Sociability genes found in some spiders

Sociability genes found in some spiders
Phylogeny of study species and genome-wide pattern of molecular evolution in social and nonsocial branches. a The maximum likelihood (ML) phylogenetic tree with estimated divergence time of the 22 spider species included in the study. The ML tree was inferred from 3832 core-shared single-copy orthologs. Bootstrap values are indicated along the branches. The divergence times at the nodes were estimated using four calibrations indicated with solid black dots. Median age estimates and 95% highest posterior densities (Mya) are shown for each node. Q and P represent the Quaternary Period and the Pliocene Epoch, respectively. Four lineages of spiders are distinguished by dark columns: genera Anelosimus, Theridion, Stegodyphus and the family Sparassidae. Orange dots represent social spider species, light blue dots represent nonsocial species including prolonged subsocial, subsocial, and solitary spider species, the arrow tails represent the independent origins of sociality in spiders. Pictures of social spiders (from top to bottom) from Stegodyphus dumicola (photo credit: Noa Pinter-Wollman), Theridion nigroannulatum and Anelosimus eximius (photo credit: Leticia Avilés). b Violin plot depicting the genome-wide pattern of molecular evolution (dN/dS) between social (n = 8) and nonsocial spider (n = 14) branches across the phylogeny (horizontal bars indicate 95% CI of the means). P value was calculated by using Wilcoxon rank-sum test. Social spiders experienced convergent elevated genome-wide molecular evolution during the transition to social life. c Multi-bar plot depicting the patterns of selection experienced across sites in the genomes of social and nonsocial spiders, estimated with the Partitioned Descriptive model in RELAX. P value as calculated by using Likelihood-ratio test (LRT). The distribution of dN/dS across sites in the genomes are illustrated by three categories of dN/dS for social (orange) and nonsocial (light blue) branches. The vertical dashed line at dN/dS = 1 represents neutral evolution, bars at dN/dS > 1 represent sites experiencing positive selection, and bars at dN/dS <1 represent sites experiencing purifying selection. The arrows show the direction of change in dN/dS between nonsocial and social branches, demonstrating relaxation of purifying and positive selection associated with the transition to sociality. K < 1 indicates genome-wide relaxation of selection. Credit: Nature Communications (2022). DOI: 10.1038/s41467-022-34446-8

A team of researchers at the University of Pennsylvania, Texas Tech University, Cornell University and Australian National University has found similar genes between species of spiders that have some degree of sociability. They have published their paper in the journal Nature Communications.

Spiders are well known for living an antisocial, solo existence—most build webs alone, live on them and only interact with others of their kind when it comes time to mate. But prior research has shown that some species do exhibit some degree of .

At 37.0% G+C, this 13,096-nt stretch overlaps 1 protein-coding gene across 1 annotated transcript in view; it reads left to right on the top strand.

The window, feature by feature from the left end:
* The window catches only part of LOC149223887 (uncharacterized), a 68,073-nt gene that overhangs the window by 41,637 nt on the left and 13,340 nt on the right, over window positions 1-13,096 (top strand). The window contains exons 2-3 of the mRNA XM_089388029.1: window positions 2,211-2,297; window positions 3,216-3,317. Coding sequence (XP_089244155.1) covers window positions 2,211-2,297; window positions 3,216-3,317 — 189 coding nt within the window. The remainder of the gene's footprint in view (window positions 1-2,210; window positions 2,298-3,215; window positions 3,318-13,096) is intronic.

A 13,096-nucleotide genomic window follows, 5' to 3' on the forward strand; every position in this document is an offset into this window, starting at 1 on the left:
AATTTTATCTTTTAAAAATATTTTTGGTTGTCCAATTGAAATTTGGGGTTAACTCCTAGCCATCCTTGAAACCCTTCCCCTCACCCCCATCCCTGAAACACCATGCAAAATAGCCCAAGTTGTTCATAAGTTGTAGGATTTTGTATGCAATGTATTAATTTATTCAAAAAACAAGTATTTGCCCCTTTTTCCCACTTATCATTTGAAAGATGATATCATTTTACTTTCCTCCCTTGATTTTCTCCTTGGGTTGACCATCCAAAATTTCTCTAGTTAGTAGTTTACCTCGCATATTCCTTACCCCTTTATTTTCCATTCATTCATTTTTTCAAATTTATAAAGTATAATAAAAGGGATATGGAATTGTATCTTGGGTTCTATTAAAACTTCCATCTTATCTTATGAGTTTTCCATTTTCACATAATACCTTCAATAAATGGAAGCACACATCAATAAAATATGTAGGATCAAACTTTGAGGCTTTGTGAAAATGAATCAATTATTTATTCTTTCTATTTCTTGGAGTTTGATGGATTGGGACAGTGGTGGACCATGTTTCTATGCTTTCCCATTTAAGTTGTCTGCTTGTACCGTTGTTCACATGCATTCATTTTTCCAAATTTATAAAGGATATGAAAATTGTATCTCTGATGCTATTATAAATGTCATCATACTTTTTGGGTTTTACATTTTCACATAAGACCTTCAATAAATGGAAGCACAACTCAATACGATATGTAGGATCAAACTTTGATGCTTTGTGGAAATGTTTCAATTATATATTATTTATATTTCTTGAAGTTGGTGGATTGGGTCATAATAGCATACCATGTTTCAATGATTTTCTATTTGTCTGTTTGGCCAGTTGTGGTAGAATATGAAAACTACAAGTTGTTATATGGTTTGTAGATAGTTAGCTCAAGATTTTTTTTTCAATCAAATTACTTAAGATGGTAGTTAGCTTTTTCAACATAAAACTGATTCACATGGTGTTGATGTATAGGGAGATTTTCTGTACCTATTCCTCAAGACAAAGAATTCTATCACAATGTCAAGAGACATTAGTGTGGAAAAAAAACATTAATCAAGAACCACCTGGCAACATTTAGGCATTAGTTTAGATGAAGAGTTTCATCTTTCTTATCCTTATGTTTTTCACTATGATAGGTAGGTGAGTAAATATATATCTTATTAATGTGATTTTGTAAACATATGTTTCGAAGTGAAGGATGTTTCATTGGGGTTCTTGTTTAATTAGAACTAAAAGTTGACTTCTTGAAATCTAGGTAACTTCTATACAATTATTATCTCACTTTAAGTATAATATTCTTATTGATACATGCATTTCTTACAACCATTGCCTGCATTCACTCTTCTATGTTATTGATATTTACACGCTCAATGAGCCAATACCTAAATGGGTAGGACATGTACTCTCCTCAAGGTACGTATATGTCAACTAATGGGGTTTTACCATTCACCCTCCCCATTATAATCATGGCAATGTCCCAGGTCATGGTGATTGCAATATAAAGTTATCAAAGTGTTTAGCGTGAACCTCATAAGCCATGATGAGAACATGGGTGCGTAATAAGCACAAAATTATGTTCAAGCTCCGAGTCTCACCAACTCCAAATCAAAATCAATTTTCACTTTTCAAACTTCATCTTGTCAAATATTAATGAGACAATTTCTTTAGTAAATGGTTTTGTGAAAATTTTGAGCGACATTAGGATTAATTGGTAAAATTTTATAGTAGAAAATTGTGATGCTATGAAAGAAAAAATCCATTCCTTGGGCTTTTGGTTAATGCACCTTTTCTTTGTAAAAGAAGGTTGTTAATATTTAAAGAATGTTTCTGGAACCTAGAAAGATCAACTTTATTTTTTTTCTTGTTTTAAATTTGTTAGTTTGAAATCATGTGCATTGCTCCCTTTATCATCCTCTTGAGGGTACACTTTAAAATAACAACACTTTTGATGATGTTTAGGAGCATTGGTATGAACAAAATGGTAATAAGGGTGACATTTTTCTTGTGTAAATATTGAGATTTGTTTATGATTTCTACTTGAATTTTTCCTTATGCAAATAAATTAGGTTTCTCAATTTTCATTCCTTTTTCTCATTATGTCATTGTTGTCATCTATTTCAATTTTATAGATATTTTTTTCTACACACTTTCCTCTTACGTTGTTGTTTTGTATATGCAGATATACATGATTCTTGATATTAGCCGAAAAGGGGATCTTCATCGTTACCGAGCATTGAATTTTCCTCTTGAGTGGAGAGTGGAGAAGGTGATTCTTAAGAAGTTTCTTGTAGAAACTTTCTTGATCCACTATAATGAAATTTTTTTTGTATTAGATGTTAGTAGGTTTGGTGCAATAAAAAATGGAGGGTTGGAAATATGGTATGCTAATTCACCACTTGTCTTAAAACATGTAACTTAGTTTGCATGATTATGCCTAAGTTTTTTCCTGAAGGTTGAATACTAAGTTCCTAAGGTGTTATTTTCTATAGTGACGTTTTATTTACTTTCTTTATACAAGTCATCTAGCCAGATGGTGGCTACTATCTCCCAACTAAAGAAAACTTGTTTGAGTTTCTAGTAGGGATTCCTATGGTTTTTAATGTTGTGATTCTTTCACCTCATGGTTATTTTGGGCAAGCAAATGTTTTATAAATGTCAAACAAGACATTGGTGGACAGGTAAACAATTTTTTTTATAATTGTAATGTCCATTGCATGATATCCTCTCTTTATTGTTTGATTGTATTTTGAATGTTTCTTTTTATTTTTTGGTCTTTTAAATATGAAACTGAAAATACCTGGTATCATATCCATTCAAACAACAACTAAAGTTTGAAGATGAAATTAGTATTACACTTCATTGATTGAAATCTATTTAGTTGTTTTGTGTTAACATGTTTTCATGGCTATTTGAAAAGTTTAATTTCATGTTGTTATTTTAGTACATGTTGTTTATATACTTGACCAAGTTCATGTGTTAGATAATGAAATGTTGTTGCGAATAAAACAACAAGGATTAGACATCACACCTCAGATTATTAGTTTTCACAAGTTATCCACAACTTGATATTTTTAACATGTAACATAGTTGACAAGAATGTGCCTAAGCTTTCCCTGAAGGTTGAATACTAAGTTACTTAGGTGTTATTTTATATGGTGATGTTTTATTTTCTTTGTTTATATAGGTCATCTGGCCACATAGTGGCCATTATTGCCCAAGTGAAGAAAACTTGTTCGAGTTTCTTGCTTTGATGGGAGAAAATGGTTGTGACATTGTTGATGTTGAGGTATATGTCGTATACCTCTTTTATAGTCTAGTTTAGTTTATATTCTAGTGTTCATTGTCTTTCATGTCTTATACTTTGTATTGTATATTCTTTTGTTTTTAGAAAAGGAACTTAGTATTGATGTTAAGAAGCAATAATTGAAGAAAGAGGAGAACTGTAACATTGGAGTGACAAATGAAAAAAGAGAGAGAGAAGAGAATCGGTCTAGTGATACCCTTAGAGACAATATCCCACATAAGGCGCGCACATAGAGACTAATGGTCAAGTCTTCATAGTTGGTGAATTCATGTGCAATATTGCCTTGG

In one species, mothers were found to protect their offspring from predators, for example. Such examples are known as sub-social behaviors. Other species, such as the Australian huntsman, have been found to share meals. Such types of social behavior are better described as tolerance, the researchers note, than as demonstrations of sociability. Still, they suggest such behaviors may be indications that are evolving to become more social. Doing so has made most other species more resourceful and therefore more successful.

Prior research has also shown that along with sociability comes a bigger brain. Creatures that socialize have to do all the things that nonsocial do while getting along with others of their kind. This presents a problem for spiders, because they do not have centralized brains. Instead, they have clusters of nerves distributed throughout their bodies.

Still, prior research has shown that spiders that exhibit some degree of sociability do have more developed nervous systems than spiders that do not. In this new effort, the researchers looked for differences between social and nonsocial spiders. Their work involved comparing the genomes of 22 with some degree of sociability.

They found evidence of genetic changes compared to other spiders, which allowed the spiders to be more social. This development could prove challenging for prey, the researchers note, if such social activities involve spiders teaming up to improve their hunting skills.

More information: Chao Tong et al, Genomic signatures of recent convergent transitions to social life in spiders, Nature Communications (2022). DOI: 10.1038/s41467-022-34446-8

Journal information: Nature Communications

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Citation: Sociability genes found in some spiders (2022, November 28) retrieved 4 February 2023 from
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